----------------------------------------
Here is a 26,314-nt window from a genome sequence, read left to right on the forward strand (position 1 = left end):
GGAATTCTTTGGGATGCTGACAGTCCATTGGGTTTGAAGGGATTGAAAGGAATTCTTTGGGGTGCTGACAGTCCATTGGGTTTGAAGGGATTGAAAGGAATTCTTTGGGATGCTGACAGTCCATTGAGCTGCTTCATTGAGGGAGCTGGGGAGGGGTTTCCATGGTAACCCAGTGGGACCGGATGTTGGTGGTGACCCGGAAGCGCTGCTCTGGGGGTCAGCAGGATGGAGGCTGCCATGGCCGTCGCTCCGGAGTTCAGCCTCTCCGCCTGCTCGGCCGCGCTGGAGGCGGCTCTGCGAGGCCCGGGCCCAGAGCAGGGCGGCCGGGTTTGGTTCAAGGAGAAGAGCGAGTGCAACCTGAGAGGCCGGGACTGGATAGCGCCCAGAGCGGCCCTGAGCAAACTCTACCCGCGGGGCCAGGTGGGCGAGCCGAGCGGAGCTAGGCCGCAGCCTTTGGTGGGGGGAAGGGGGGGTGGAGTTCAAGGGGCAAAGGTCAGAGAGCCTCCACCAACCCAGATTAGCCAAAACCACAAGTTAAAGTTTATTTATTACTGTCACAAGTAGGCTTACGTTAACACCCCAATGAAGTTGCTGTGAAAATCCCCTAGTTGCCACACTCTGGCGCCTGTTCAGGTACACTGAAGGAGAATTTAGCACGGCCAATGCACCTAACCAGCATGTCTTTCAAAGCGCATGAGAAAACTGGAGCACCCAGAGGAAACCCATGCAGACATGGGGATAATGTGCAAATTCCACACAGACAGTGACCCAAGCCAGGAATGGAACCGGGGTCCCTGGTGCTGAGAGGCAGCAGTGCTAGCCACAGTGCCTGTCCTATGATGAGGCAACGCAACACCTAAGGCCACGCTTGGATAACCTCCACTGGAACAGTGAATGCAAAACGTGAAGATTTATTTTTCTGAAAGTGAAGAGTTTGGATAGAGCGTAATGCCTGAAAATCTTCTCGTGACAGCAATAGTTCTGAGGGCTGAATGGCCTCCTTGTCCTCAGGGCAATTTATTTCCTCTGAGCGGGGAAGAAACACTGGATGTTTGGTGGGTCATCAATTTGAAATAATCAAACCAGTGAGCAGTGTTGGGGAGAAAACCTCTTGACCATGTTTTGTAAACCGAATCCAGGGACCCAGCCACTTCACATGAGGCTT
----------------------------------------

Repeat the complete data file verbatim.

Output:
Here is a 26,314-nt window from a genome sequence, read left to right on the forward strand (position 1 = left end):
GGAATTCTTTGGGATGCTGACAGTCCATTGGGTTTGAAGGGATTGAAAGGAATTCTTTGGGGTGCTGACAGTCCATTGGGTTTGAAGGGATTGAAAGGAATTCTTTGGGATGCTGACAGTCCATTGAGCTGCTTCATTGAGGGAGCTGGGGAGGGGTTTCCATGGTAACCCAGTGGGACCGGATGTTGGTGGTGACCCGGAAGCGCTGCTCTGGGGGTCAGCAGGATGGAGGCTGCCATGGCCGTCGCTCCGGAGTTCAGCCTCTCCGCCTGCTCGGCCGCGCTGGAGGCGGCTCTGCGAGGCCCGGGCCCAGAGCAGGGCGGCCGGGTTTGGTTCAAGGAGAAGAGCGAGTGCAACCTGAGAGGCCGGGACTGGATAGCGCCCAGAGCGGCCCTGAGCAAACTCTACCCGCGGGGCCAGGTGGGCGAGCCGAGCGGAGCTAGGCCGCAGCCTTTGGTGGGGGGAAGGGGGGGTGGAGTTCAAGGGGCAAAGGTCAGAGAGCCTCCACCAACCCAGATTAGCCAAAACCACAAGTTAAAGTTTATTTATTACTGTCACAAGTAGGCTTACGTTAACACCCCAATGAAGTTGCTGTGAAAATCCCCTAGTTGCCACACTCTGGCGCCTGTTCAGGTACACTGAAGGAGAATTTAGCACGGCCAATGCACCTAACCAGCATGTCTTTCAAAGCGCATGAGAAAACTGGAGCACCCAGAGGAAACCCATGCAGACATGGGGATAATGTGCAAATTCCACACAGACAGTGACCCAAGCCAGGAATGGAACCGGGGTCCCTGGTGCTGAGAGGCAGCAGTGCTAGCCACAGTGCCTGTCCTATGATGAGGCAACGCAACACCTAAGGCCACGCTTGGATAACCTCCACTGGAACAGTGAATGCAAAACGTGAAGATTTATTTTTCTGAAAGTGAAGAGTTTGGATAGAGCGTAATGCCTGAAAATCTTCTCGTGACAGCAATAGTTCTGAGGGCTGAATGGCCTCCTTGTCCTCAGGGCAATTTATTTCCTCTGAGCGGGGAAGAAACACTGGATGTTTGGTGGGTCATCAATTTGAAATAATCAAACCAGTGAGCAGTGTTGGGGAGAAAACCTCTTGACCATGTTTTGTAAACCGAATCCAGGGACCCAGCCACTTCACATGAGGCTT